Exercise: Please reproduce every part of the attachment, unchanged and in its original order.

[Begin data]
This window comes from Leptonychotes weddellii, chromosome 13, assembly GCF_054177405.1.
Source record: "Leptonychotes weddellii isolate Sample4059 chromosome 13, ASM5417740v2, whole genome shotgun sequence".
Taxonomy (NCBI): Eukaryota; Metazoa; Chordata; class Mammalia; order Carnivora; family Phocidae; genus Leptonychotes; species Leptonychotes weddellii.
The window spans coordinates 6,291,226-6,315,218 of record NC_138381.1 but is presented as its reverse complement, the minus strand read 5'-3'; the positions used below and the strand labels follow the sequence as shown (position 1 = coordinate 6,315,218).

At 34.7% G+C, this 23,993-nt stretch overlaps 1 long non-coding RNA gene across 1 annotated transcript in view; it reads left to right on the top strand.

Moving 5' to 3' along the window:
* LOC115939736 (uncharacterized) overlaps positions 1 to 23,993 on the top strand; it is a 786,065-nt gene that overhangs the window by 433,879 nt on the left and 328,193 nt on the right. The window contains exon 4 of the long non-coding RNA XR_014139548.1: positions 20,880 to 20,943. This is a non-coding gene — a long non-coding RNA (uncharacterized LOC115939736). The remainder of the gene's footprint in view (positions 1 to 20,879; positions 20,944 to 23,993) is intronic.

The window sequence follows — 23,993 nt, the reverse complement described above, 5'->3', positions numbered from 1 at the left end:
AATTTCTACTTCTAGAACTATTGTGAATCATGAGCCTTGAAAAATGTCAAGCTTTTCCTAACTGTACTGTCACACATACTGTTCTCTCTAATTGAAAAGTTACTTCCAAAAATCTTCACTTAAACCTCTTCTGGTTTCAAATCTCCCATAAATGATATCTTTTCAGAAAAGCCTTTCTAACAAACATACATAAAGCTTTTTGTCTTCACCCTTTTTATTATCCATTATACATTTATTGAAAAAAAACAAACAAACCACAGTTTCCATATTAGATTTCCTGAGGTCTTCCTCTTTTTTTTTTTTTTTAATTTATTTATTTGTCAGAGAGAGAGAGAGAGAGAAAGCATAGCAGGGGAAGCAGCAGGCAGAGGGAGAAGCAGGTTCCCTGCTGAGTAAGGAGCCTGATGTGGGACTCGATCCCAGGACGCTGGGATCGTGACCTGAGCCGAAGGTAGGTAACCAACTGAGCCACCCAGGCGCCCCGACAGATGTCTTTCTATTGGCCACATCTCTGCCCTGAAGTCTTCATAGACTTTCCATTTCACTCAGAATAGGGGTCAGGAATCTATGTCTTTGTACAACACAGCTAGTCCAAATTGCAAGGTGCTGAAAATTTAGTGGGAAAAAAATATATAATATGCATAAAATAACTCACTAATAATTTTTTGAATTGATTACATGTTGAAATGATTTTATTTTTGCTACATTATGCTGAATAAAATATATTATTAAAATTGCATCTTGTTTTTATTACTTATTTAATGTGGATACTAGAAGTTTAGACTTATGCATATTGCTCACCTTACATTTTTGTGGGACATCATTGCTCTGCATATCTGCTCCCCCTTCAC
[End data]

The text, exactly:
This window comes from Leptonychotes weddellii, chromosome 13, assembly GCF_054177405.1.
Source record: "Leptonychotes weddellii isolate Sample4059 chromosome 13, ASM5417740v2, whole genome shotgun sequence".
Taxonomy (NCBI): Eukaryota; Metazoa; Chordata; class Mammalia; order Carnivora; family Phocidae; genus Leptonychotes; species Leptonychotes weddellii.
The window spans coordinates 6,291,226-6,315,218 of record NC_138381.1 but is presented as its reverse complement, the minus strand read 5'-3'; the positions used below and the strand labels follow the sequence as shown (position 1 = coordinate 6,315,218).

At 34.7% G+C, this 23,993-nt stretch overlaps 1 long non-coding RNA gene across 1 annotated transcript in view; it reads left to right on the top strand.

Moving 5' to 3' along the window:
* LOC115939736 (uncharacterized) overlaps positions 1 to 23,993 on the top strand; it is a 786,065-nt gene that overhangs the window by 433,879 nt on the left and 328,193 nt on the right. The window contains exon 4 of the long non-coding RNA XR_014139548.1: positions 20,880 to 20,943. This is a non-coding gene — a long non-coding RNA (uncharacterized LOC115939736). The remainder of the gene's footprint in view (positions 1 to 20,879; positions 20,944 to 23,993) is intronic.

The window sequence follows — 23,993 nt, the reverse complement described above, 5'->3', positions numbered from 1 at the left end:
AATTTCTACTTCTAGAACTATTGTGAATCATGAGCCTTGAAAAATGTCAAGCTTTTCCTAACTGTACTGTCACACATACTGTTCTCTCTAATTGAAAAGTTACTTCCAAAAATCTTCACTTAAACCTCTTCTGGTTTCAAATCTCCCATAAATGATATCTTTTCAGAAAAGCCTTTCTAACAAACATACATAAAGCTTTTTGTCTTCACCCTTTTTATTATCCATTATACATTTATTGAAAAAAAACAAACAAACCACAGTTTCCATATTAGATTTCCTGAGGTCTTCCTCTTTTTTTTTTTTTTTAATTTATTTATTTGTCAGAGAGAGAGAGAGAGAGAAAGCATAGCAGGGGAAGCAGCAGGCAGAGGGAGAAGCAGGTTCCCTGCTGAGTAAGGAGCCTGATGTGGGACTCGATCCCAGGACGCTGGGATCGTGACCTGAGCCGAAGGTAGGTAACCAACTGAGCCACCCAGGCGCCCCGACAGATGTCTTTCTATTGGCCACATCTCTGCCCTGAAGTCTTCATAGACTTTCCATTTCACTCAGAATAGGGGTCAGGAATCTATGTCTTTGTACAACACAGCTAGTCCAAATTGCAAGGTGCTGAAAATTTAGTGGGAAAAAAATATATAATATGCATAAAATAACTCACTAATAATTTTTTGAATTGATTACATGTTGAAATGATTTTATTTTTGCTACATTATGCTGAATAAAATATATTATTAAAATTGCATCTTGTTTTTATTACTTATTTAATGTGGATACTAGAAGTTTAGACTTATGCATATTGCTCACCTTACATTTTTGTGGGACATCATTGCTCTGCATATCTGCTCCCCCTTCAC